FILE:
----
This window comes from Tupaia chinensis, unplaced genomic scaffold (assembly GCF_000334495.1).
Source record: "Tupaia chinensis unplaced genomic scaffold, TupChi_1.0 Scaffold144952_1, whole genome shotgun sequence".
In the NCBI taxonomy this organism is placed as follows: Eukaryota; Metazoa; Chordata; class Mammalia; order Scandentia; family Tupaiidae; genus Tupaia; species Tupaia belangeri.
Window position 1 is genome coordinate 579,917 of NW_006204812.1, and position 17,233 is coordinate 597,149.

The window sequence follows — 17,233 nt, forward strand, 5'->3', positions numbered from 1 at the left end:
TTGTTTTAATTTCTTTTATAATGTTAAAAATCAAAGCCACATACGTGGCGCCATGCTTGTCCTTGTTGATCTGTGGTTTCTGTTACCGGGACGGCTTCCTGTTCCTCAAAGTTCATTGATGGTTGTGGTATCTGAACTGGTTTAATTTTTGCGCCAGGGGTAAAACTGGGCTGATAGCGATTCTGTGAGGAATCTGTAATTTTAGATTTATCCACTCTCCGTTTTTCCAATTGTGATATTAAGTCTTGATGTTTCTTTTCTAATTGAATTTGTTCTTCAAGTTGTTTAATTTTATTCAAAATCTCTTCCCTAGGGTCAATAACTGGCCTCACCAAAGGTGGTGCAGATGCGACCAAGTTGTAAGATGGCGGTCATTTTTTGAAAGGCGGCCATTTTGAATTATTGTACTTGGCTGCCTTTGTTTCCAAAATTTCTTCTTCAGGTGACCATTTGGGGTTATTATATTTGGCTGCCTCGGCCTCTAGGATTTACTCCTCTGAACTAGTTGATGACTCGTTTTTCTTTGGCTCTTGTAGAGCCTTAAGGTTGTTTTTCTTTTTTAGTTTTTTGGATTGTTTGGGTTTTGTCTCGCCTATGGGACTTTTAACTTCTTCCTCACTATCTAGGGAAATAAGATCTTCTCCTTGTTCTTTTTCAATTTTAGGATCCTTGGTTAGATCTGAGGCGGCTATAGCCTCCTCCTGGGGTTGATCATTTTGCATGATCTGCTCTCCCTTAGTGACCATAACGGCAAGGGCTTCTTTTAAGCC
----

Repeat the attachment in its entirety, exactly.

This window comes from Tupaia chinensis, unplaced genomic scaffold (assembly GCF_000334495.1).
Source record: "Tupaia chinensis unplaced genomic scaffold, TupChi_1.0 Scaffold144952_1, whole genome shotgun sequence".
In the NCBI taxonomy this organism is placed as follows: Eukaryota; Metazoa; Chordata; class Mammalia; order Scandentia; family Tupaiidae; genus Tupaia; species Tupaia belangeri.
Window position 1 is genome coordinate 579,917 of NW_006204812.1, and position 17,233 is coordinate 597,149.

The window sequence follows — 17,233 nt, forward strand, 5'->3', positions numbered from 1 at the left end:
TTGTTTTAATTTCTTTTATAATGTTAAAAATCAAAGCCACATACGTGGCGCCATGCTTGTCCTTGTTGATCTGTGGTTTCTGTTACCGGGACGGCTTCCTGTTCCTCAAAGTTCATTGATGGTTGTGGTATCTGAACTGGTTTAATTTTTGCGCCAGGGGTAAAACTGGGCTGATAGCGATTCTGTGAGGAATCTGTAATTTTAGATTTATCCACTCTCCGTTTTTCCAATTGTGATATTAAGTCTTGATGTTTCTTTTCTAATTGAATTTGTTCTTCAAGTTGTTTAATTTTATTCAAAATCTCTTCCCTAGGGTCAATAACTGGCCTCACCAAAGGTGGTGCAGATGCGACCAAGTTGTAAGATGGCGGTCATTTTTTGAAAGGCGGCCATTTTGAATTATTGTACTTGGCTGCCTTTGTTTCCAAAATTTCTTCTTCAGGTGACCATTTGGGGTTATTATATTTGGCTGCCTCGGCCTCTAGGATTTACTCCTCTGAACTAGTTGATGACTCGTTTTTCTTTGGCTCTTGTAGAGCCTTAAGGTTGTTTTTCTTTTTTAGTTTTTTGGATTGTTTGGGTTTTGTCTCGCCTATGGGACTTTTAACTTCTTCCTCACTATCTAGGGAAATAAGATCTTCTCCTTGTTCTTTTTCAATTTTAGGATCCTTGGTTAGATCTGAGGCGGCTATAGCCTCCTCCTGGGGTTGATCATTTTGCATGATCTGCTCTCCCTTAGTGACCATAACGGCAAGGGCTTCTTTTAAGCC